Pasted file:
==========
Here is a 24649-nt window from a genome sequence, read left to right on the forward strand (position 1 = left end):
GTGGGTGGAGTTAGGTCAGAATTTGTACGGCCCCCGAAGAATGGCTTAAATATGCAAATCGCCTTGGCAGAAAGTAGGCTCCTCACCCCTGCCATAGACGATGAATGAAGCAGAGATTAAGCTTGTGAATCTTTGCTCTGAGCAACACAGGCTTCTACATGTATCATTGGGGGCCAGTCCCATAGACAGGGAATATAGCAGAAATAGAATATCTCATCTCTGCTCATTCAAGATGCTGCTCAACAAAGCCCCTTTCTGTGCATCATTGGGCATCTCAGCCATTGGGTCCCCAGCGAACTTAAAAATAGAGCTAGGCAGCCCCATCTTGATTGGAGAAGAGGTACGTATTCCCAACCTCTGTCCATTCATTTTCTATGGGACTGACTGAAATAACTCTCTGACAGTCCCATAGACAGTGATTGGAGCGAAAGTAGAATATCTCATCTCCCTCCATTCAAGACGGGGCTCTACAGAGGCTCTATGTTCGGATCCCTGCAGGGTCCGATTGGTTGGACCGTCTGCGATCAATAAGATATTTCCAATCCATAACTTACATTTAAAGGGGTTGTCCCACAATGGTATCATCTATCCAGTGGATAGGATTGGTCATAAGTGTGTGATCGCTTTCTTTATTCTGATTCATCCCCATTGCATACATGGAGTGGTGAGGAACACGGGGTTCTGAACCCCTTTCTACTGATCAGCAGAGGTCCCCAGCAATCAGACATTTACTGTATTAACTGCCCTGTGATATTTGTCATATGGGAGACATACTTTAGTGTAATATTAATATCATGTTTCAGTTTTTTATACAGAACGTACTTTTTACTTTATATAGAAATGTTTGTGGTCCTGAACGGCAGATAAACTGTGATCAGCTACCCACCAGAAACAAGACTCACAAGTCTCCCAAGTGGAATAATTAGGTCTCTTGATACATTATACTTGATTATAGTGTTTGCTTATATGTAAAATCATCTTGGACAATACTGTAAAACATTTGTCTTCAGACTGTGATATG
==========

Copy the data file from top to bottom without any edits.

Here is a 24649-nt window from a genome sequence, read left to right on the forward strand (position 1 = left end):
GTGGGTGGAGTTAGGTCAGAATTTGTACGGCCCCCGAAGAATGGCTTAAATATGCAAATCGCCTTGGCAGAAAGTAGGCTCCTCACCCCTGCCATAGACGATGAATGAAGCAGAGATTAAGCTTGTGAATCTTTGCTCTGAGCAACACAGGCTTCTACATGTATCATTGGGGGCCAGTCCCATAGACAGGGAATATAGCAGAAATAGAATATCTCATCTCTGCTCATTCAAGATGCTGCTCAACAAAGCCCCTTTCTGTGCATCATTGGGCATCTCAGCCATTGGGTCCCCAGCGAACTTAAAAATAGAGCTAGGCAGCCCCATCTTGATTGGAGAAGAGGTACGTATTCCCAACCTCTGTCCATTCATTTTCTATGGGACTGACTGAAATAACTCTCTGACAGTCCCATAGACAGTGATTGGAGCGAAAGTAGAATATCTCATCTCCCTCCATTCAAGACGGGGCTCTACAGAGGCTCTATGTTCGGATCCCTGCAGGGTCCGATTGGTTGGACCGTCTGCGATCAATAAGATATTTCCAATCCATAACTTACATTTAAAGGGGTTGTCCCACAATGGTATCATCTATCCAGTGGATAGGATTGGTCATAAGTGTGTGATCGCTTTCTTTATTCTGATTCATCCCCATTGCATACATGGAGTGGTGAGGAACACGGGGTTCTGAACCCCTTTCTACTGATCAGCAGAGGTCCCCAGCAATCAGACATTTACTGTATTAACTGCCCTGTGATATTTGTCATATGGGAGACATACTTTAGTGTAATATTAATATCATGTTTCAGTTTTTTATACAGAACGTACTTTTTACTTTATATAGAAATGTTTGTGGTCCTGAACGGCAGATAAACTGTGATCAGCTACCCACCAGAAACAAGACTCACAAGTCTCCCAAGTGGAATAATTAGGTCTCTTGATACATTATACTTGATTATAGTGTTTGCTTATATGTAAAATCATCTTGGACAATACTGTAAAACATTTGTCTTCAGACTGTGATATG